- Versatility (VER) – The letters VER may be added after a dog's name when it has been certified by 2 different judges to have received qualifying scores in Versatility classes at 3 licensed or member obedience trials
- Pre–Novice (PCD) – The letters PCD may be added after a dog's name when it has been certified by 2 different judges to have received qualifying scores in Pre-Novice at 3 licensed or member obedience trials.
- Pre–Open (PCDX) – The letters PCDX may be added after a dog's name when it has been certified by 2 different judges to have received qualifying scores in Pre-Open at 3 licensed or member obedience trials.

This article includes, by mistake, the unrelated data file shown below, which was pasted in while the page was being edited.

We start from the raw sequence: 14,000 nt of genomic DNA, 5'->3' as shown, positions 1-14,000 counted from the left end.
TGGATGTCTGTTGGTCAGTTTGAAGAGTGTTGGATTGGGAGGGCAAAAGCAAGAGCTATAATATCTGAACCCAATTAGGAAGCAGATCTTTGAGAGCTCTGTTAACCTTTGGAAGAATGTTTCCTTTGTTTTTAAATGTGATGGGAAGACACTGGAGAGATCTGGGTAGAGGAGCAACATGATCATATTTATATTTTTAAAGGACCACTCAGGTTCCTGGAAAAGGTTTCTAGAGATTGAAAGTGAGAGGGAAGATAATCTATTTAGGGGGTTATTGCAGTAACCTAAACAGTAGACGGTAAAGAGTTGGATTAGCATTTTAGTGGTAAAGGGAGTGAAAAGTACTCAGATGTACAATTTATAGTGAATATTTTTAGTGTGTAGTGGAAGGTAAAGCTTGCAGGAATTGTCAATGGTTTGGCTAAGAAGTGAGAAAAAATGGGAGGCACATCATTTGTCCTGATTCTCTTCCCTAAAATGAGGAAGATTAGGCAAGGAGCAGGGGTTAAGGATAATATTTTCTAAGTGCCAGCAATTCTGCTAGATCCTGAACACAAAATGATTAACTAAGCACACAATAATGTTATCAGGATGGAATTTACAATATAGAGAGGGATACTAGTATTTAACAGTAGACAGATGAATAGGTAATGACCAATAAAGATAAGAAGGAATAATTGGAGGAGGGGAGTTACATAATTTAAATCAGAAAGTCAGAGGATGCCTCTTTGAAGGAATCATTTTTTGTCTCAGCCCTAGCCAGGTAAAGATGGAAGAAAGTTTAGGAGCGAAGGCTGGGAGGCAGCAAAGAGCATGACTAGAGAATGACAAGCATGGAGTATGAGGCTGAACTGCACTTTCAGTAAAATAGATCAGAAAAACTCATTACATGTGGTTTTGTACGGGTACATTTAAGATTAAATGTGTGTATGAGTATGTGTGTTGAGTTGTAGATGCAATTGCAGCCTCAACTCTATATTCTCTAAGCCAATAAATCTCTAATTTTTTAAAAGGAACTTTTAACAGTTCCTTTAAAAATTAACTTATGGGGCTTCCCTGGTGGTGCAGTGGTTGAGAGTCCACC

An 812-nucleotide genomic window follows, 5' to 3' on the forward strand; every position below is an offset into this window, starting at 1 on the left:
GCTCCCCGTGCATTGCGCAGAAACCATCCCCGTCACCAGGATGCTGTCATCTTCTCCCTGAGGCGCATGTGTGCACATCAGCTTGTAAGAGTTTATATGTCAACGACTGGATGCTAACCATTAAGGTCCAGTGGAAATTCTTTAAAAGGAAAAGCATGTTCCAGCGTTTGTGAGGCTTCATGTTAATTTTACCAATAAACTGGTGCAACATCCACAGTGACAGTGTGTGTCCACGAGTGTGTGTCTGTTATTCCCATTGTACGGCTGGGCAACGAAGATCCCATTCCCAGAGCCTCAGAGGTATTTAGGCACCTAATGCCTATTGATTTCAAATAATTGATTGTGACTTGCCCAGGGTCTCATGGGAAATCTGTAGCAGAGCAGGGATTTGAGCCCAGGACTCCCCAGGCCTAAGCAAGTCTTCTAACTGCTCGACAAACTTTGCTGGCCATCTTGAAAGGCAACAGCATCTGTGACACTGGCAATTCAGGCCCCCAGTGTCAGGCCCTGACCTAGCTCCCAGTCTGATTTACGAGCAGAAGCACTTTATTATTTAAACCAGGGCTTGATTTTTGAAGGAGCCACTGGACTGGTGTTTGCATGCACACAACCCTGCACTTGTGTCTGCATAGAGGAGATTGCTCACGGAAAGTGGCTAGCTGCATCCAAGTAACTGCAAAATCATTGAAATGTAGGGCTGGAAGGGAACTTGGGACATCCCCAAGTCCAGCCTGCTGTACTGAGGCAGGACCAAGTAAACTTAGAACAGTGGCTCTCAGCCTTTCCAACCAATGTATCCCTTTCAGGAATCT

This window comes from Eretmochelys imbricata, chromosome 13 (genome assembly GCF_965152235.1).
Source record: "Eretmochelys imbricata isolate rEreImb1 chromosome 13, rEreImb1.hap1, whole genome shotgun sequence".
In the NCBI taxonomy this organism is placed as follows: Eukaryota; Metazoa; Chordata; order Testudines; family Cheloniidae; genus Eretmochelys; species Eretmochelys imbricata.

- Pre–Utility (PUTD) – The letters PCD may be added after a dog's name when it has been certified by 2 different judges to have received qualifying scores in Pre-Utility at 3 licensed or member obedience trials.
Information about Obedience Trials
The AKC offers a wide variety of resources to assist anyone interested in obedience, whether you are new to the sport or want to know how to hold an obedience trial. Contact AKC Customer Service at 919-233-9767 or [email protected] to inquire about the following resources:
- "Getting Started in Companion Events" – Informative brochure which outlines the basics of getting started in AKC Companion Events.
- AKC Show Trial Manual – Manual designed to assist clubs in understanding the requirements, the paperwork, the personnel, and the many details that must be handled correctly to hold a successful obedience trial.